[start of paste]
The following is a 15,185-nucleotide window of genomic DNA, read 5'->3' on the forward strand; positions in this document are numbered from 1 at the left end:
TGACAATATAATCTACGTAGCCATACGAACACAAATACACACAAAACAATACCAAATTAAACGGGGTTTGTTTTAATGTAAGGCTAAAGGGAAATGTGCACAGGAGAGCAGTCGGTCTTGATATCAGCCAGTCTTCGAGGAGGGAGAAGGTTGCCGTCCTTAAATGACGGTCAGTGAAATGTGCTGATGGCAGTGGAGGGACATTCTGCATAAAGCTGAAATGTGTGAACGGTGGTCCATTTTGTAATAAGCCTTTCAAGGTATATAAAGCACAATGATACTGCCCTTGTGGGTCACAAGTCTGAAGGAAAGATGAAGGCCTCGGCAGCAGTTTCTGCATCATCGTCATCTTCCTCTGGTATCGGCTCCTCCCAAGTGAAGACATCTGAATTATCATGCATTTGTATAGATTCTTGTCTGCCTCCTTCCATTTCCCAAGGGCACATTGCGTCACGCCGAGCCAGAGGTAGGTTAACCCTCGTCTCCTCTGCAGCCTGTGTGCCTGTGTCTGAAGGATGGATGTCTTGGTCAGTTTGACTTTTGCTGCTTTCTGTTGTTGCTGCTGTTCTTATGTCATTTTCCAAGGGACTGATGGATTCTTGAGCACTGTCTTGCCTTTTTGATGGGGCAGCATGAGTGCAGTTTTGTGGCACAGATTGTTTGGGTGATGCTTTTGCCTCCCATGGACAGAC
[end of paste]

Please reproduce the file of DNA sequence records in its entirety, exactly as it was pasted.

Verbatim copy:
The following is a 15,185-nucleotide window of genomic DNA, read 5'->3' on the forward strand; positions in this document are numbered from 1 at the left end:
TGACAATATAATCTACGTAGCCATACGAACACAAATACACACAAAACAATACCAAATTAAACGGGGTTTGTTTTAATGTAAGGCTAAAGGGAAATGTGCACAGGAGAGCAGTCGGTCTTGATATCAGCCAGTCTTCGAGGAGGGAGAAGGTTGCCGTCCTTAAATGACGGTCAGTGAAATGTGCTGATGGCAGTGGAGGGACATTCTGCATAAAGCTGAAATGTGTGAACGGTGGTCCATTTTGTAATAAGCCTTTCAAGGTATATAAAGCACAATGATACTGCCCTTGTGGGTCACAAGTCTGAAGGAAAGATGAAGGCCTCGGCAGCAGTTTCTGCATCATCGTCATCTTCCTCTGGTATCGGCTCCTCCCAAGTGAAGACATCTGAATTATCATGCATTTGTATAGATTCTTGTCTGCCTCCTTCCATTTCCCAAGGGCACATTGCGTCACGCCGAGCCAGAGGTAGGTTAACCCTCGTCTCCTCTGCAGCCTGTGTGCCTGTGTCTGAAGGATGGATGTCTTGGTCAGTTTGACTTTTGCTGCTTTCTGTTGTTGCTGCTGTTCTTATGTCATTTTCCAAGGGACTGATGGATTCTTGAGCACTGTCTTGCCTTTTTGATGGGGCAGCATGAGTGCAGTTTTGTGGCACAGATTGTTTGGGTGATGCTTTTGCCTCCCATGGACAGAC